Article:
Years back if we we’re looking to setup a reliable and productive Kodi (formerly XBMC) environment we certainly didn’t have a lot of options to choose from. Back in 2012 I had an Acer Revo in one room along with a Apple TV 2 in the other.  To this day either device still works just fine when running Kodi but the introduction of the Android platform helped pave the way for a new generation of TV boxes for Kodi the last couple of years.  The best part for me?  Ease of setup.

Granted the wonderful developers over at Kodi have done a miraculous job developing an amazing piece of software.  Now with multiple options for deployment there is an even larger pool to select from when choosing what device (or platform to use).  The great thing about Kodi is it isn’t a one fits all solution. With a wonderful support and addon community it continues to grow and most certainly continues to be my go to for handling all my home media. Most people will look to it for television but it provides so much more then just that.

But chances are you’re here to get some advice on choosing the best Android TV box for Kodi in 2015.  It seems like there are endless options out there on the market but I’ve narrowed it down to my three favorites and what I believe to be some of the more popular options out there.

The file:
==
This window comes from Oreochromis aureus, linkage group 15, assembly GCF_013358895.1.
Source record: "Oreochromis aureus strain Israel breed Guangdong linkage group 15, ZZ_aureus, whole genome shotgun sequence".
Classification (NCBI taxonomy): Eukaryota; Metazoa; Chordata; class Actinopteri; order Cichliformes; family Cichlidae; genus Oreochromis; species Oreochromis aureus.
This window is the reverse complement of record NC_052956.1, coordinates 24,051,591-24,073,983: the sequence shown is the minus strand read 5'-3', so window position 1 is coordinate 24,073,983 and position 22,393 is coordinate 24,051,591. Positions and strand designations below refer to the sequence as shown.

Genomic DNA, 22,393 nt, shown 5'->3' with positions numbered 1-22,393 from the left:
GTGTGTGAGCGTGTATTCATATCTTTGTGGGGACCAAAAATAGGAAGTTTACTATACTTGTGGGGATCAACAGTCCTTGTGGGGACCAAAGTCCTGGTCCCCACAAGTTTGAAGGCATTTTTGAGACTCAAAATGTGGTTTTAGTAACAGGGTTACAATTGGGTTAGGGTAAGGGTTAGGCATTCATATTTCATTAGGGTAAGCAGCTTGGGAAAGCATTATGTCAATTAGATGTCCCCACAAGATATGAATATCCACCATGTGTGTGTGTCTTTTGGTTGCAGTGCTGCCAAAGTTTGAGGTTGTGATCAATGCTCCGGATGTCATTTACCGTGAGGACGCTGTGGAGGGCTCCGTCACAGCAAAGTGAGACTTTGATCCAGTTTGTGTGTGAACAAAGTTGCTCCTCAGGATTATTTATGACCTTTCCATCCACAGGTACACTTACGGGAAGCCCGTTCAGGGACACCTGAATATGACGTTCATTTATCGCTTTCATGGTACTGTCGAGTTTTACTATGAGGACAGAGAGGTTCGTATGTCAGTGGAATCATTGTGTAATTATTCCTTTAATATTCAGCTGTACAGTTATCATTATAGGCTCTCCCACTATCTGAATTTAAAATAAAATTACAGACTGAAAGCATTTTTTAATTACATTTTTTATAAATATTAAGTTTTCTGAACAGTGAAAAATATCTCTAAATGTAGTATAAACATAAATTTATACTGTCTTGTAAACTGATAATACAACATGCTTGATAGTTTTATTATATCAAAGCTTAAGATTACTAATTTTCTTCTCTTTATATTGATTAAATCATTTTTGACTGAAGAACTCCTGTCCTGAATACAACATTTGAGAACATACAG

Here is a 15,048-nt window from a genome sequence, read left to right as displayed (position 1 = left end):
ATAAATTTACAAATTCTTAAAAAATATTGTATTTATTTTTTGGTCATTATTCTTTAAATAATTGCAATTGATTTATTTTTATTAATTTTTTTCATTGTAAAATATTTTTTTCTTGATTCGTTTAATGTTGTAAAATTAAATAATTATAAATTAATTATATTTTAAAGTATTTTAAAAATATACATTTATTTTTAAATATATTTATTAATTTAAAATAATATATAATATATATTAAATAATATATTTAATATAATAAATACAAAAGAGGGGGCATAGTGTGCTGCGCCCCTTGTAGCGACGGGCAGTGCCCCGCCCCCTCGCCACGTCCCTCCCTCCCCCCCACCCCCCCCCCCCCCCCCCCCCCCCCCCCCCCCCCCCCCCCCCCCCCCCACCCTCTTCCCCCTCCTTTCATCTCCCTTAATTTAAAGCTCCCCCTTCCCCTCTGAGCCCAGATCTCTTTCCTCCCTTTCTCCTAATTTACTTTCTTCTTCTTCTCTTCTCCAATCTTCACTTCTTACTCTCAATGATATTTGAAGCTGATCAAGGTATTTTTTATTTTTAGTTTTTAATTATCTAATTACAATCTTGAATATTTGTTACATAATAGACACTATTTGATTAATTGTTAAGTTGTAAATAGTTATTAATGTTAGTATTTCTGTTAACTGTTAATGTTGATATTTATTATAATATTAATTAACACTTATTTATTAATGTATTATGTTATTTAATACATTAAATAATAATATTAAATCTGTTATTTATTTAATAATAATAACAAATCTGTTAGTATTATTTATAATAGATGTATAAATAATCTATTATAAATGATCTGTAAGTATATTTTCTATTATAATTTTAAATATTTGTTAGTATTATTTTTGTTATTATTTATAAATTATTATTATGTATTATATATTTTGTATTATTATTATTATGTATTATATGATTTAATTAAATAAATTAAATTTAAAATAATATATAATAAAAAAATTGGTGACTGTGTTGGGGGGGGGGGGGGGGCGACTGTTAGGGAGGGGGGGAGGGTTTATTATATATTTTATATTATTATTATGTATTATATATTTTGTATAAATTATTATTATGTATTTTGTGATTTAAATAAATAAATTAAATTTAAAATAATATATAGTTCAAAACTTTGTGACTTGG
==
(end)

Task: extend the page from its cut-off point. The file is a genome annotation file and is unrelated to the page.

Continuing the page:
The Amazon Fire TV

Best Android TV Box for Kodi in 2015, The Fire TV
There really is little doubt about the impact the Amazon FireTV has had on the Kodi community. I wasn’t sure when it was first released how it would work but it seems to be the heavy favorite to take the dubious “Best Box of 2015” title.

Truthfully why wouldn’t it?

Following the massive success the AppleTV seen Amazon launched a “somewhat” open platform that would at least integrate with other apps and programs. The biggest thing holding Apple back from swallowing the market was their reluctance to open up ATV. Instead users were forced to go through all kinds of loop holes and security exploits just to get it working, not to mention updates were also a pain.